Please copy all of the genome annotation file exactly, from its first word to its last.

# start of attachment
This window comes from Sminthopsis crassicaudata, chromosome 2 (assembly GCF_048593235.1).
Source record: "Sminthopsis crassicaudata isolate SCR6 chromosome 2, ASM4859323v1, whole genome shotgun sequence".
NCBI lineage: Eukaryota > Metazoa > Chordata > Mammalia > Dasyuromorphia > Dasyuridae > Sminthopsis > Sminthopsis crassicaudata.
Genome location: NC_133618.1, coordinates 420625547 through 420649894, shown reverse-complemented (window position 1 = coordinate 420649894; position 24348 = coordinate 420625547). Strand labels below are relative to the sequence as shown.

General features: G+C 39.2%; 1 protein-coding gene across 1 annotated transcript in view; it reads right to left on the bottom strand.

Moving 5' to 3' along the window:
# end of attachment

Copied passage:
This window comes from Sminthopsis crassicaudata, chromosome 2 (assembly GCF_048593235.1).
Source record: "Sminthopsis crassicaudata isolate SCR6 chromosome 2, ASM4859323v1, whole genome shotgun sequence".
NCBI lineage: Eukaryota > Metazoa > Chordata > Mammalia > Dasyuromorphia > Dasyuridae > Sminthopsis > Sminthopsis crassicaudata.
Genome location: NC_133618.1, coordinates 420625547 through 420649894, shown reverse-complemented (window position 1 = coordinate 420649894; position 24348 = coordinate 420625547). Strand labels below are relative to the sequence as shown.

General features: G+C 39.2%; 1 protein-coding gene across 1 annotated transcript in view; it reads right to left on the bottom strand.

Moving 5' to 3' along the window: